Warren Zevon and Jack Vance (and other analogies between musicians and SF&F writers)


Well-Known Member
Apr 17, 2017
In another thread I compared Jack Vance to Gilbert and Sullivan (and Archer) because both combine high culture and low humor, write manic, topsy-turvy plots, and there isn't really anything quite like either.

However I think that there might be at least as much of an analogy with Warren Zevon (not coincidentally my favorite musician), insomuch as both have a cynical yet sympathetic view of human nature and share a fondness for obscure references, dark humor, and irony. Vance's stories combine a fatalistic belief that people are terrible with an optimistic, upbeat endings. Warren Zevon's songs often combine fatalism and humor, as with "Roland The Headless Thompson Gunner," "The French Inhaler," or the entire album Life'll Kill Ya.

Gilbert and Sullivan, when I think about it, might be closer to Robert Sheckley or Terry Pratchett: found of creating worlds which are absurd even on the face of things yet employ the humor of recognition. Though all three also take a jaded view of human nature, it's more absurdist than cynical, and there's not nearly the same degree of underlying darkness.

On one hand, it might seem absurd to compare SF&F writers to writers of music. On the other hand, I think that the reason I like all five are rather similar: they reflect a view of human nature which I share, though probably leaning more towards the fatalist optimism of Vance and Zevon.


Oct 23, 2008
It's a neat idea for a thread but I'm having a hard time coming up with anything to add, especially on such a pervasively thematic level as you were doing, vs. just connecting odd bits.

John Shirley actually wrote lyrics for late Blue Oyster Cult and his first SF novel takes its title from a song on Blue Oyster Cult's first album (Transmaniacon/"Transmaniacon MC"). The climax of his novel, Eclipse, involves a sort of concert in which the setlist included that BOC song, The Clash's "London's Burning," Velvet Underground's "White Light/White Heat," the Stones' "Slave" and "Street Fighting Man," Dead Kennedys, The Fall, New Order, U2, The Call, and Killing Joke. Rather eclectic, but the punkier stuff seems Shirley-like. Though Shirley is pretty eclectic, fictionally, as well.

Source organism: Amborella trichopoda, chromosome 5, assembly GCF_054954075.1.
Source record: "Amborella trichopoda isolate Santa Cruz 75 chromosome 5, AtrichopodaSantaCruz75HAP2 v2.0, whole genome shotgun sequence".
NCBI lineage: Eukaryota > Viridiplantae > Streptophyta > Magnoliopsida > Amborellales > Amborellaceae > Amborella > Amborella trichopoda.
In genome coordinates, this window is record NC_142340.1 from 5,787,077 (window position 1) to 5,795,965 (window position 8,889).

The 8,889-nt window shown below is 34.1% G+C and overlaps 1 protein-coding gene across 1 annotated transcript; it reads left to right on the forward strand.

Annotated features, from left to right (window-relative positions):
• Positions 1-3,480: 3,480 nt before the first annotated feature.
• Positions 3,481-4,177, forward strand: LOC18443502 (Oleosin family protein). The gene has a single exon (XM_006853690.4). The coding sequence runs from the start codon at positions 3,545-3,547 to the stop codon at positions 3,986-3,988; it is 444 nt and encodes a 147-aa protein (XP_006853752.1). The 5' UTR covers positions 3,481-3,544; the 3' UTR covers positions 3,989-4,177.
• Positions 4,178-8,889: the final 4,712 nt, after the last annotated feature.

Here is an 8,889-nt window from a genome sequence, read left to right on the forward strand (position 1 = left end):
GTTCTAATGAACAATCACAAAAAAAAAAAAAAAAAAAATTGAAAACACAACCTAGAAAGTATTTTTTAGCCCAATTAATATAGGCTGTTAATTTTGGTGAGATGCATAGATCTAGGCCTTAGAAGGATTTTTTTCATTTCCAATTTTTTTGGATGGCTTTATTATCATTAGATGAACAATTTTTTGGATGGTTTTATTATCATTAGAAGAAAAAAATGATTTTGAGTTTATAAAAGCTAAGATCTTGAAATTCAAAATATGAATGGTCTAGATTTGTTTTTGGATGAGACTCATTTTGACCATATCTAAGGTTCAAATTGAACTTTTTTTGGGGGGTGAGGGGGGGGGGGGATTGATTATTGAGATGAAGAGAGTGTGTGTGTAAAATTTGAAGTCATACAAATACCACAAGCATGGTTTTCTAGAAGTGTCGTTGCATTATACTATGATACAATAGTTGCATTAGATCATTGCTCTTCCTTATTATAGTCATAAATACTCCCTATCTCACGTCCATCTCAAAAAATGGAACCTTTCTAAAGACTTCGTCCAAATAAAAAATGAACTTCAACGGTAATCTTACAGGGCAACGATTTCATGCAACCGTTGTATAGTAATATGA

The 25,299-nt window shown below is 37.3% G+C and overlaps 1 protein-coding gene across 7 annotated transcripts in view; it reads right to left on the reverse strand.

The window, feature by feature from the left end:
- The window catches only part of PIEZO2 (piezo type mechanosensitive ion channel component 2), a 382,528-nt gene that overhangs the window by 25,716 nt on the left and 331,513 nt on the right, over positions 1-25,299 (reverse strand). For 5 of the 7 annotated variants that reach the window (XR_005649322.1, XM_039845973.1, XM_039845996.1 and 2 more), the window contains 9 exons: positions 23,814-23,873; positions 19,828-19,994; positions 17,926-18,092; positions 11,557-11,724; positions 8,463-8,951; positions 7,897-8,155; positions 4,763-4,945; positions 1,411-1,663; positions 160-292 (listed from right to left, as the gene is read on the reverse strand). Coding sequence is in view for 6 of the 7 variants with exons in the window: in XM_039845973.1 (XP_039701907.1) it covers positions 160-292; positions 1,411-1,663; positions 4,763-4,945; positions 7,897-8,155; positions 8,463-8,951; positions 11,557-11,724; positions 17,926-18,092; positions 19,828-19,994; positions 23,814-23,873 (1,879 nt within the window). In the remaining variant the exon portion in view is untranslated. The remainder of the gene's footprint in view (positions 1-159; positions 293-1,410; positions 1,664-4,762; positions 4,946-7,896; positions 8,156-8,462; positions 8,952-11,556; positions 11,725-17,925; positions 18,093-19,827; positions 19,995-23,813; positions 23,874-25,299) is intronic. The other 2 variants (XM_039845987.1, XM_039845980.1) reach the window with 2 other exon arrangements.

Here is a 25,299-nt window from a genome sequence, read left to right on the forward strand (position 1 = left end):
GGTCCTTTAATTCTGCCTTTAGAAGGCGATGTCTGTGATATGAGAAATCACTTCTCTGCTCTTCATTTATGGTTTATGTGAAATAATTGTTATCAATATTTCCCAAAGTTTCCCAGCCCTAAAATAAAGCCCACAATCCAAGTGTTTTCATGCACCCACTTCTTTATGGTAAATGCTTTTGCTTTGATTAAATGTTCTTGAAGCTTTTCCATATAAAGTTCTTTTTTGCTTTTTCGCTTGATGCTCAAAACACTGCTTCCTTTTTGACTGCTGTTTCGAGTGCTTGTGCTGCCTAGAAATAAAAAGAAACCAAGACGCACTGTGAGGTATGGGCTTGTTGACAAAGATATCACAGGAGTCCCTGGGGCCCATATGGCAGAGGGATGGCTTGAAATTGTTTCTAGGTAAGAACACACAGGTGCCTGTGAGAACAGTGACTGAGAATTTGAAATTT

Tanith Lee and Siouxsie Sioux seem to share a dark, goth thing intermixed with a science-fictional streak.

Maybe some guys like Zelazny and Varley, with their early short fiction, are somewhat Hendrix like. Obviously showy virtuosos but with undeniable talent whose glitz really is the cherry on top of some fundamentally solid stories/songs. Brilliant fires that burned hot and quick.

Neal Asher and Carcass (and Death and some others) seem to go well. Ultraviolent bombast but done with precision skill.

Alastair Reynolds nods to Echo and the Bunnymen and others in his work but it actually seems more compatible with Sisters of Mercy. Kind of big, a little repetitive, but with clever little things that keep it fresh, and pretty dark and goth, too.

Allen Steele pays frequent homage to the Grateful Dead in his writing, but he seems more like a ZZ Top guy. Kind of bare bones and old school and capable of much more but still really fun and enjoyable most of the time. But the Dead's slackness also fits.

Rudy Rucker and Man or Astro-Man seem like a good fit. Kind of geeky, kind of cool, an odd mix of B-movies, surf (and gnarl), and math/technology type-stuff. Gonzo humor.

But these are just random authors and bands - not necessarily my top few favorites of either and nothing systematic - nothing I can draw an existential/personal conclusion from.

I'd sure like some genuine punk SF, though. Somebody who writes short, tight songs/stories whose focus is on the sonic/imaginative effect and getting people to move to the rhythm/respond to the ideas rather than the expert noodly musicianship/wordplay. People who understand and respect aspects of their past and want to transform and extend it into the future and to fly in the face of the current consensus. People who have a sense of fun and whimsy vs. blah depression or at least combat the latter with the former. People who are anti-authoritarian in every way, including against themselves as authorities. More Ramones and Cramps authors.

Nozzle Velocity

Well-Known Member
Jul 14, 2018
Dallas, TX, USA
I think about this occasionally. My two absolute favorite writers are Jack Vance and J. G. Ballard. With Ballard, I suppose most types of ambient music would do. I think of Brian Eno & Jon Hassell's Possible Musics as the perfect soundtrack to the Vermillion Sands stories. Jack Vance makes me think of Claude Debussy and his bittersweet obsession with the beauty and sorrow found in the physical world. Vance was short on moral lessons and long on visual spectacle and eccentric characters, all influenced by his world travels. Both Vance and Debussy were criticized as being structurally weak with seemingly random twists and turns occuring in their work. I'll take a second helping, thank you.
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